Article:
It might seem that way, but it turns out that even Oliver Wendell Holmes, champion of free speech in America, understood that there were limits.

In 1919, Holmes wrote for the majority in the Supreme Court in a case called Shenk v. United States. In the opinion he writes, quote:

The most stringent protection of free speech would not protect a man falsely shouting fire in a theater and causing a panic. […] The question in every case, [Holmes writes] is whether the words used are used in such circumstances and are of such a nature as to create a clear and present danger that they will bring about the substantive evils that Congress has a right to prevent.

Shouting fire in a theater– I’d heard that phrase before, but didn’t know where it came from. Clear and present danger– I loved that movie, but I didn’t know that Oliver Wendell Holmes had coined the phrase.

So it turns out that our right to free speech isn’t unfettered; when our speech is designed to cause panic, when it seeks to incite evil, we are not free to utter those words, and more, we must be held accountable for our language, lest the walls of our temple coming tumbling down.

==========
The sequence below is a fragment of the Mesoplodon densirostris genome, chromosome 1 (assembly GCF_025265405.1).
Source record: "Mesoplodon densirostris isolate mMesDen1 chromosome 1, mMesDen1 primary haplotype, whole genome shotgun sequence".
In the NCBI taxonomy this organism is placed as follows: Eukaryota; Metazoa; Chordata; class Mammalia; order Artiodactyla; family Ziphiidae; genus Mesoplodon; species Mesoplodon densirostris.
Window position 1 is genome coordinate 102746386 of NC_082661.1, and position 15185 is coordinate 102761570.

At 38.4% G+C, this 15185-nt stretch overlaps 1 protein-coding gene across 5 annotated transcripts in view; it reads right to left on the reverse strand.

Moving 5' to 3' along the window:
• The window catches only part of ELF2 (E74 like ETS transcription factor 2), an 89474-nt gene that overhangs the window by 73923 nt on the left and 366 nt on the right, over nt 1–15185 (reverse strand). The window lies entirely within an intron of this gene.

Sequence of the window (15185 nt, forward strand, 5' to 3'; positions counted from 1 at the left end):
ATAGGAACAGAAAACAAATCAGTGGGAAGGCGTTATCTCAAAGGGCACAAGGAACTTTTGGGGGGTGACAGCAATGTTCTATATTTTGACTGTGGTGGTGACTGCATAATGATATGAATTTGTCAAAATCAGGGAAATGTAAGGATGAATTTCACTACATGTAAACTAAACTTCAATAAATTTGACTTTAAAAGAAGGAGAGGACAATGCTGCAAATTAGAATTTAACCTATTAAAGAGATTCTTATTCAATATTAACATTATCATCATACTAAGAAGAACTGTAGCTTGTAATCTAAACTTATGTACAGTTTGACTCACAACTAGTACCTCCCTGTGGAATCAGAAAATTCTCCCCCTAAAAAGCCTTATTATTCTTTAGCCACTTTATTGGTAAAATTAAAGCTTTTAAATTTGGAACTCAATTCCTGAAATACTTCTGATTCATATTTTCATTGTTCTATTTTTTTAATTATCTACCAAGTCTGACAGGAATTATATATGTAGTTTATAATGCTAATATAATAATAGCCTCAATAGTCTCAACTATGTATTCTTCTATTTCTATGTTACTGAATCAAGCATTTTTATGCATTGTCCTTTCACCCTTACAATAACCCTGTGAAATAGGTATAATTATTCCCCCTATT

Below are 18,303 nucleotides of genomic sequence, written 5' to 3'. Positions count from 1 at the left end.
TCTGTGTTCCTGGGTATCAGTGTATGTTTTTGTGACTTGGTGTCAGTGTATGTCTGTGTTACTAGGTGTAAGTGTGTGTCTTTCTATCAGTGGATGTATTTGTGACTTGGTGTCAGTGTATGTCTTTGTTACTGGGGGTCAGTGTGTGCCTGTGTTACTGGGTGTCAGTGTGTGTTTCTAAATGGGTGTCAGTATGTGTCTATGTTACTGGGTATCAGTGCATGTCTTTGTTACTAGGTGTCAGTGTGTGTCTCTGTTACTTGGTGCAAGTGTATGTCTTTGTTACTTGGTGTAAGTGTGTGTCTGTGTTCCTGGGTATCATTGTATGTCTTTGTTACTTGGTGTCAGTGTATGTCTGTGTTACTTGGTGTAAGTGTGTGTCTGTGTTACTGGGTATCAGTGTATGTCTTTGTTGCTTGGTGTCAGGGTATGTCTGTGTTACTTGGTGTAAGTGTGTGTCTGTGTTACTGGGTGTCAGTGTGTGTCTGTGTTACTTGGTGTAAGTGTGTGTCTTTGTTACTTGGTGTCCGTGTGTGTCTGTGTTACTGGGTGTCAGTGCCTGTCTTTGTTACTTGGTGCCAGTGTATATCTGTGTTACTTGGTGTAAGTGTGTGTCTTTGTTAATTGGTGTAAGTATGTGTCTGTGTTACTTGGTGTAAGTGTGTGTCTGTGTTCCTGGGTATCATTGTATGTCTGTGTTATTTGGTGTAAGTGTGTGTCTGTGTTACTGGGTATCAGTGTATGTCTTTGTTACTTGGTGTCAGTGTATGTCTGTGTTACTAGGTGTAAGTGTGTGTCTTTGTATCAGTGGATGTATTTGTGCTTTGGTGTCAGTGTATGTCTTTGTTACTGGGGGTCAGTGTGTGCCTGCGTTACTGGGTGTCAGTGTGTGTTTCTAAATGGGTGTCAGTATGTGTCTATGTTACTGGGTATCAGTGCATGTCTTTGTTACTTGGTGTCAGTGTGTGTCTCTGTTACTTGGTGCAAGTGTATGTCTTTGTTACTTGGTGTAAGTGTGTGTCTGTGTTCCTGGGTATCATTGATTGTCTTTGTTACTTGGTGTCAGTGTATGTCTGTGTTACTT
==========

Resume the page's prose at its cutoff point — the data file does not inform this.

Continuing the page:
There are moments when words bother me, when a person says something I simply abhor, but I choose not to pick that fight, because I know that the person has the right to speak their mind, even if I think they’re wrong. It’s the First Amendment at work, just like Oliver Wendell Holmes would have suggested.

And then there are other moments- times when I can’t stay silent, when, I believe, people of faith and conscience can’t stay silent, because what is going on in society is so seismic, so utterly inconsistent with our values, that silence becomes consent. There are moments when someone is shouting fire in a theater, and we have to recognize it for what it is– intentionally panic inducing, evil inciting, creating a clear and present danger.

This is such a moment. This is a moment when I wonder what I would tell my children if they later asked me why I said nothing.

Let’s be clear. There are deep differences in political philosophy in this congregation and in this country. There are those who believe that government should be minimally involved in the lives of American citizens, and those who believe that government has a larger role. I respect those differences; they stem back to the founding of our great nation, to the room where it happened.